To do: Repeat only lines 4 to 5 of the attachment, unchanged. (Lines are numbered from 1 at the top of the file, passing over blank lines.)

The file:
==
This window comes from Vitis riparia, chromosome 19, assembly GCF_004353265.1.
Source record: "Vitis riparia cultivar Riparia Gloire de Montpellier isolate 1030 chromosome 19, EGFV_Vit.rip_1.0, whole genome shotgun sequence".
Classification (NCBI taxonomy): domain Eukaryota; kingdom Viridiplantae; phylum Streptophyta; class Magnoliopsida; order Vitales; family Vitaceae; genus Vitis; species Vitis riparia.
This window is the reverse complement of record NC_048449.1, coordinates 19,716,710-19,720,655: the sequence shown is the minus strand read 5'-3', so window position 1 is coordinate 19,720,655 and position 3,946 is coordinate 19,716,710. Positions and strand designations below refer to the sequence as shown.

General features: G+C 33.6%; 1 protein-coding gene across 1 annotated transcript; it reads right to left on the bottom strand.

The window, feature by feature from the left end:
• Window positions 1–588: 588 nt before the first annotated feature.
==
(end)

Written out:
This window is the reverse complement of record NC_048449.1, coordinates 19,716,710-19,720,655: the sequence shown is the minus strand read 5'-3', so window position 1 is coordinate 19,720,655 and position 3,946 is coordinate 19,716,710. Positions and strand designations below refer to the sequence as shown.

General features: G+C 33.6%; 1 protein-coding gene across 1 annotated transcript; it reads right to left on the bottom strand.